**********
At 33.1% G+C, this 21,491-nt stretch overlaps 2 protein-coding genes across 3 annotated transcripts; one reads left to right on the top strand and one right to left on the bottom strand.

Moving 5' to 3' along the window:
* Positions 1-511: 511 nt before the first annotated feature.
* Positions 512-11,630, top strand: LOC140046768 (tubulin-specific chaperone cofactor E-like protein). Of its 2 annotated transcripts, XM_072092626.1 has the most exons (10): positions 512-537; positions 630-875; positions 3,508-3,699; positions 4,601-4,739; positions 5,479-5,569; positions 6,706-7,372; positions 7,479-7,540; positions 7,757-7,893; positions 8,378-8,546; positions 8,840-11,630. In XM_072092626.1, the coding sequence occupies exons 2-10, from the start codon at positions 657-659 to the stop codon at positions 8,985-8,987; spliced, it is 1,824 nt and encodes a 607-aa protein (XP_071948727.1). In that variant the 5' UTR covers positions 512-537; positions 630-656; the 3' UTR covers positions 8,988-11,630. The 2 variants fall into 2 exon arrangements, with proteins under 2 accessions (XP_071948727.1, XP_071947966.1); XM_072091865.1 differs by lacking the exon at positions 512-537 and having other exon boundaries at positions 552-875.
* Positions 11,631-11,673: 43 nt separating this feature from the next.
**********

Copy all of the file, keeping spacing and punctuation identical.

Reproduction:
At 33.1% G+C, this 21,491-nt stretch overlaps 2 protein-coding genes across 3 annotated transcripts; one reads left to right on the top strand and one right to left on the bottom strand.

Moving 5' to 3' along the window:
* Positions 1-511: 511 nt before the first annotated feature.
* Positions 512-11,630, top strand: LOC140046768 (tubulin-specific chaperone cofactor E-like protein). Of its 2 annotated transcripts, XM_072092626.1 has the most exons (10): positions 512-537; positions 630-875; positions 3,508-3,699; positions 4,601-4,739; positions 5,479-5,569; positions 6,706-7,372; positions 7,479-7,540; positions 7,757-7,893; positions 8,378-8,546; positions 8,840-11,630. In XM_072092626.1, the coding sequence occupies exons 2-10, from the start codon at positions 657-659 to the stop codon at positions 8,985-8,987; spliced, it is 1,824 nt and encodes a 607-aa protein (XP_071948727.1). In that variant the 5' UTR covers positions 512-537; positions 630-656; the 3' UTR covers positions 8,988-11,630. The 2 variants fall into 2 exon arrangements, with proteins under 2 accessions (XP_071948727.1, XP_071947966.1); XM_072091865.1 differs by lacking the exon at positions 512-537 and having other exon boundaries at positions 552-875.
* Positions 11,631-11,673: 43 nt separating this feature from the next.